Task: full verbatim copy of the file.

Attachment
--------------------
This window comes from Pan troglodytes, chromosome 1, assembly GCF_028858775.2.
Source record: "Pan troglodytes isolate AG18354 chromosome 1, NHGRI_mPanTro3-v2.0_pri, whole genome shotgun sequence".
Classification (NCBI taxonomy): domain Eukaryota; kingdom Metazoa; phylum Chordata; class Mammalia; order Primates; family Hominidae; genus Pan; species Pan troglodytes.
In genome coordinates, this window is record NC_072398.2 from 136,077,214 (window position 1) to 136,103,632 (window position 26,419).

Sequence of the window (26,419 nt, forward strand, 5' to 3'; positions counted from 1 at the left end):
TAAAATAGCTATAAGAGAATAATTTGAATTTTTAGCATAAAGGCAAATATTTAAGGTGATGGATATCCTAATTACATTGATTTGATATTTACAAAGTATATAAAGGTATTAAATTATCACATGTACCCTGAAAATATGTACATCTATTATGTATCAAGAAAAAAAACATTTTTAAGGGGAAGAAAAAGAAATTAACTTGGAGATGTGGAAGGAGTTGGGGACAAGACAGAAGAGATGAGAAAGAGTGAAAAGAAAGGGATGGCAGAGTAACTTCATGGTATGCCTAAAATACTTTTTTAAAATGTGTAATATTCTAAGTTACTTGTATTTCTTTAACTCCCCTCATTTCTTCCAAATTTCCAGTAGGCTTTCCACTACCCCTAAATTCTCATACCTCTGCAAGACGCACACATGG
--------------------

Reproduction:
This window comes from Pan troglodytes, chromosome 1, assembly GCF_028858775.2.
Source record: "Pan troglodytes isolate AG18354 chromosome 1, NHGRI_mPanTro3-v2.0_pri, whole genome shotgun sequence".
Classification (NCBI taxonomy): domain Eukaryota; kingdom Metazoa; phylum Chordata; class Mammalia; order Primates; family Hominidae; genus Pan; species Pan troglodytes.
In genome coordinates, this window is record NC_072398.2 from 136,077,214 (window position 1) to 136,103,632 (window position 26,419).

Sequence of the window (26,419 nt, forward strand, 5' to 3'; positions counted from 1 at the left end):
TAAAATAGCTATAAGAGAATAATTTGAATTTTTAGCATAAAGGCAAATATTTAAGGTGATGGATATCCTAATTACATTGATTTGATATTTACAAAGTATATAAAGGTATTAAATTATCACATGTACCCTGAAAATATGTACATCTATTATGTATCAAGAAAAAAAACATTTTTAAGGGGAAGAAAAAGAAATTAACTTGGAGATGTGGAAGGAGTTGGGGACAAGACAGAAGAGATGAGAAAGAGTGAAAAGAAAGGGATGGCAGAGTAACTTCATGGTATGCCTAAAATACTTTTTTAAAATGTGTAATATTCTAAGTTACTTGTATTTCTTTAACTCCCCTCATTTCTTCCAAATTTCCAGTAGGCTTTCCACTACCCCTAAATTCTCATACCTCTGCAAGACGCACACATGG